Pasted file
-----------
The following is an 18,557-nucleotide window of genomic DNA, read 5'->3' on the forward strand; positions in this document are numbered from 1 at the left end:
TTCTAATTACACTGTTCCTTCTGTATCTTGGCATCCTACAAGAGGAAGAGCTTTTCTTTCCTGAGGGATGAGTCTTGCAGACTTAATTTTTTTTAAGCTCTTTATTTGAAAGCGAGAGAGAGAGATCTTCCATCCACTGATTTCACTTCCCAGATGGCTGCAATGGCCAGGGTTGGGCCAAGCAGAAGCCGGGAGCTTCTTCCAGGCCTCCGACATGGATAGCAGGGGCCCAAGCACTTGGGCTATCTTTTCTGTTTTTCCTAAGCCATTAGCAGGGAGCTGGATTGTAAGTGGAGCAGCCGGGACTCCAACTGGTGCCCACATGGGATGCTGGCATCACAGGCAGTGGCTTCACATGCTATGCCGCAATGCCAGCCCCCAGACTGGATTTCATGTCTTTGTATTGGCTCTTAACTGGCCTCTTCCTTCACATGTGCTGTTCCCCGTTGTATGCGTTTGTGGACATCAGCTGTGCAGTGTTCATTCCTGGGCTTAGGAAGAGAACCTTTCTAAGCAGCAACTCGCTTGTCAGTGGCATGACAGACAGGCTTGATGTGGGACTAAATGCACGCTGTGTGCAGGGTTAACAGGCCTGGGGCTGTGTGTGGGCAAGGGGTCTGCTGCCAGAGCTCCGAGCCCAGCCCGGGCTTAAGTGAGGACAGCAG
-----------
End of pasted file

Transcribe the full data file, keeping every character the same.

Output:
The following is an 18,557-nucleotide window of genomic DNA, read 5'->3' on the forward strand; positions in this document are numbered from 1 at the left end:
TTCTAATTACACTGTTCCTTCTGTATCTTGGCATCCTACAAGAGGAAGAGCTTTTCTTTCCTGAGGGATGAGTCTTGCAGACTTAATTTTTTTTAAGCTCTTTATTTGAAAGCGAGAGAGAGAGATCTTCCATCCACTGATTTCACTTCCCAGATGGCTGCAATGGCCAGGGTTGGGCCAAGCAGAAGCCGGGAGCTTCTTCCAGGCCTCCGACATGGATAGCAGGGGCCCAAGCACTTGGGCTATCTTTTCTGTTTTTCCTAAGCCATTAGCAGGGAGCTGGATTGTAAGTGGAGCAGCCGGGACTCCAACTGGTGCCCACATGGGATGCTGGCATCACAGGCAGTGGCTTCACATGCTATGCCGCAATGCCAGCCCCCAGACTGGATTTCATGTCTTTGTATTGGCTCTTAACTGGCCTCTTCCTTCACATGTGCTGTTCCCCGTTGTATGCGTTTGTGGACATCAGCTGTGCAGTGTTCATTCCTGGGCTTAGGAAGAGAACCTTTCTAAGCAGCAACTCGCTTGTCAGTGGCATGACAGACAGGCTTGATGTGGGACTAAATGCACGCTGTGTGCAGGGTTAACAGGCCTGGGGCTGTGTGTGGGCAAGGGGTCTGCTGCCAGAGCTCCGAGCCCAGCCCGGGCTTAAGTGAGGACAGCAG